Thank heavens for the celebrations of late winter to lift us out of the grayness -- Elizabeth Bunsen's Polar Festival, the Jewish holiday of Tu B'Shevat (also known as Jewish Arbor Day or the New Year of the Trees), Mardi Gras, Purim and Chinese New Year. All of these bright, lively, color saturated festivals fill my head with gorgeous images and inspiration. And all of that inspiration is, once again, late.
However, I didn't want Chinese New Year to go by without a shout out to Lea who pointed out during the Polar Festival that the friendly talking mice (of Cinderella fame) who found something for me to bring to the Ball were in town thanks to the entrance of the Year of the Rat. How perfect!
I have always loved Chinese New Year. In recent years I've taken the kids to New York City's Chinatown during the festivities, but there was a time that we used to celebrate the New Year with friends of Chinese descent. Such amazing food! Long, long noodles to be slurped without biting to bring long life, tangerines with the leaves still on (so pretty!) so your prosperity will grow, whole fish in the most savory sauce, and too many more dishes to name. Best of all, another fresh start. I feel fortunate to be able to celebrate the Chinese, Jewish and secular New Years. Each brings something different to renew the spirit.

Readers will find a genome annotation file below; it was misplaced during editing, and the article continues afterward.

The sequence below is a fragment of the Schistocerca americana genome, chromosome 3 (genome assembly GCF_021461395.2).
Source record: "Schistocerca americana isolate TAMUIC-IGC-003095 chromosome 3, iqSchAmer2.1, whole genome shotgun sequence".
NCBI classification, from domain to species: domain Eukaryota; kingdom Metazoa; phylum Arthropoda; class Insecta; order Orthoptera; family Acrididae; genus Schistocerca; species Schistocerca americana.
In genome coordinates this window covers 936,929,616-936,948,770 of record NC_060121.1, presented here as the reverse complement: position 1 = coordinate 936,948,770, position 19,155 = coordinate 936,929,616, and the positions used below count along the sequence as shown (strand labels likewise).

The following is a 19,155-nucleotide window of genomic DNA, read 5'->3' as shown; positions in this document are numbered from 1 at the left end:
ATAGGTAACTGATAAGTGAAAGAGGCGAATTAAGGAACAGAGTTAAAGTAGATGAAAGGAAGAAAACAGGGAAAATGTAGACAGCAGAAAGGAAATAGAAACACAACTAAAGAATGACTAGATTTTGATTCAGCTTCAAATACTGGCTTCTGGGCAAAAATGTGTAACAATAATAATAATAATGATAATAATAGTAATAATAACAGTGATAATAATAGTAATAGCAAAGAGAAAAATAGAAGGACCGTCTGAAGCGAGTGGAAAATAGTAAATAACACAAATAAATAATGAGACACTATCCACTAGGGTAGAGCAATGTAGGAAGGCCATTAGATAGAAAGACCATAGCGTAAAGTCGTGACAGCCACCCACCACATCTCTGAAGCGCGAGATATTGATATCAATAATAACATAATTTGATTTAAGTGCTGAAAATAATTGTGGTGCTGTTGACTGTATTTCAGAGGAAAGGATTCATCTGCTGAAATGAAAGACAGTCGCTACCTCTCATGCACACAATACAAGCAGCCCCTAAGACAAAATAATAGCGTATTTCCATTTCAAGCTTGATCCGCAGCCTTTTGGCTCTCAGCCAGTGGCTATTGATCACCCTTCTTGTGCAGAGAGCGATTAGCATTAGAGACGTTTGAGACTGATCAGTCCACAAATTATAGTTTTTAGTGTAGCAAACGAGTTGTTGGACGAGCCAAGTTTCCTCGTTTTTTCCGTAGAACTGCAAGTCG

Included here are two tributes. The dragon and the mouse were inspired by Lea's comment. I hope my Chinese friends forgive my Chinese writing. I tried to do it in stroke order as taught -- but it's pretty bad. However, the journal page will make a great departure point for a later painting. The smaller artwork was done during my cut-and-glue days during convalescence. I did a series of pages each based on a single color, of which the white pages I brought to the Boglandia Ball (below) are also a part.
The next illustration was inspired by Tu B'Shevat, sometimes known as Jewish Arbor Day but is actually more like the trees' birthday. The Torah gives strict instructions as to when the fruit of a tree may be picked. In order to know how old a tree is, it's "birthday" is said to be on the 15th of the month of Shevat of that particular year -- hence, Tu (15) B (of) Shevat.
Nowadays, it has become the custom to celebrate with a special meal in which the seven species of tree fruit mentioned in the Bible are eaten. I love the connection with early, nature-based festivals. More to celebrate and I say, let's invite everyone to the party. There will always be a seat at my table for you.